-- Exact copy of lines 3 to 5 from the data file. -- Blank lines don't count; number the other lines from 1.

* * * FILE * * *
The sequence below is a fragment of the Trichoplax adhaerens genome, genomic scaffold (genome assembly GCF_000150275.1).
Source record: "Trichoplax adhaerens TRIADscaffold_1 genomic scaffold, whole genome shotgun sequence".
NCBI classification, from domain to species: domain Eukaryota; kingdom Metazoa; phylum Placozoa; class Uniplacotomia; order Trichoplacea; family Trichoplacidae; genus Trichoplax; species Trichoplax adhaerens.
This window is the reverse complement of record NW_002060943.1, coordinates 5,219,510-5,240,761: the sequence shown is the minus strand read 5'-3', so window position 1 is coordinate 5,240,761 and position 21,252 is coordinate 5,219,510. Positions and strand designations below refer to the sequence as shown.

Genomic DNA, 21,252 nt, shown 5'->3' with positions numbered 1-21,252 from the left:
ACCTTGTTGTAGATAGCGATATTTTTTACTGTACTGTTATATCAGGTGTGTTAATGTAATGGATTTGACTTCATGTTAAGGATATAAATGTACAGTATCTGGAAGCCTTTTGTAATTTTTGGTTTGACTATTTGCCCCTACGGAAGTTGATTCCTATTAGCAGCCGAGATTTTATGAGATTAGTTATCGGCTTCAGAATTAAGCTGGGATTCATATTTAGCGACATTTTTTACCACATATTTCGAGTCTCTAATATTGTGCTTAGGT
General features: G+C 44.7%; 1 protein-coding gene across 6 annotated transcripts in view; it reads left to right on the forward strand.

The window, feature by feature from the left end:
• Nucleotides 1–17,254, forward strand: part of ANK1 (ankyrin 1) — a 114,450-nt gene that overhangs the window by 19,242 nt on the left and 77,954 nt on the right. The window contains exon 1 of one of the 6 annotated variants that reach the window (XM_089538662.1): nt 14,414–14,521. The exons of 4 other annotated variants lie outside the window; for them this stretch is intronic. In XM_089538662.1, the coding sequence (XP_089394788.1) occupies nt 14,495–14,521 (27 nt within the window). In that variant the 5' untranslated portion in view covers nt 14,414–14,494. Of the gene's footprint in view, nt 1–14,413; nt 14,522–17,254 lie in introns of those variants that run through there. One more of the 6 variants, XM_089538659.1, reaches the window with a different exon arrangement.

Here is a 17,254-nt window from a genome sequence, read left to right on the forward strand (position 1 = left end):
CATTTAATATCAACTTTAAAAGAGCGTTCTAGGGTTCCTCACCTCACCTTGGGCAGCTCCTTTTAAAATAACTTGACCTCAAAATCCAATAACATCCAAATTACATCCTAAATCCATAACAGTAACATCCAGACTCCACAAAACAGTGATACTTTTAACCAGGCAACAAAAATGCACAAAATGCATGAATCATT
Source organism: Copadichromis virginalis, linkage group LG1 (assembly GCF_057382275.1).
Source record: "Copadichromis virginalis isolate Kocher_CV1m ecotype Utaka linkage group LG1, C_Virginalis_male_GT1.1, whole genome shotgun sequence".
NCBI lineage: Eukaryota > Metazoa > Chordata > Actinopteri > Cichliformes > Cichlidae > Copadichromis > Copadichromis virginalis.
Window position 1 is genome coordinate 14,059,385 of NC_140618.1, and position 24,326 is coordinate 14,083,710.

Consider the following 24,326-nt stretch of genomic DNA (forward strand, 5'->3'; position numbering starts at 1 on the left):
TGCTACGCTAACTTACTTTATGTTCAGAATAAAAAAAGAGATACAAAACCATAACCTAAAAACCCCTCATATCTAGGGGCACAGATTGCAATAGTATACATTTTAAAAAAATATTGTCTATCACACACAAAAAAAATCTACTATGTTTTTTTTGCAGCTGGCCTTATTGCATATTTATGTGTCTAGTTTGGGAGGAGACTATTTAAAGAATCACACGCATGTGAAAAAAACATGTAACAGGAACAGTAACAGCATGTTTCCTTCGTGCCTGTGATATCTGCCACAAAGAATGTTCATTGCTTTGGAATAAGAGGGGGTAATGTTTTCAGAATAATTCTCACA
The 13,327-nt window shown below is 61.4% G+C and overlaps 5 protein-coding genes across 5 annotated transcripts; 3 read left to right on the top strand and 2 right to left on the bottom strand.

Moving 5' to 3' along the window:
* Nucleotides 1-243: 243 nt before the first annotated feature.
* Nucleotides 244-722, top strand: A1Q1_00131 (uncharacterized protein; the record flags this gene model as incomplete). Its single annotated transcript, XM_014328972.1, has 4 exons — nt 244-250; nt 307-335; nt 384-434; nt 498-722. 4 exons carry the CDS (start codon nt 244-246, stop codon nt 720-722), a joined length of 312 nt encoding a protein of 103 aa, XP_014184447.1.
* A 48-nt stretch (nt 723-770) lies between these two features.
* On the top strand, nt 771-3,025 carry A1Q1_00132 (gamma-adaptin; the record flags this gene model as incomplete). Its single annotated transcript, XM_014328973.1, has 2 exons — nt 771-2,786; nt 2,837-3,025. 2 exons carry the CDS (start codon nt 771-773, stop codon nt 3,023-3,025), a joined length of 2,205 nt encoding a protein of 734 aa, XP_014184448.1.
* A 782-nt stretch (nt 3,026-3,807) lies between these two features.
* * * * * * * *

NCBI classification, from domain to species: domain Eukaryota; kingdom Metazoa; phylum Placozoa; class Uniplacotomia; order Trichoplacea; family Trichoplacidae; genus Trichoplax; species Trichoplax adhaerens.
This window is the reverse complement of record NW_002060943.1, coordinates 5,219,510-5,240,761: the sequence shown is the minus strand read 5'-3', so window position 1 is coordinate 5,240,761 and position 21,252 is coordinate 5,219,510. Positions and strand designations below refer to the sequence as shown.

Genomic DNA, 21,252 nt, shown 5'->3' with positions numbered 1-21,252 from the left: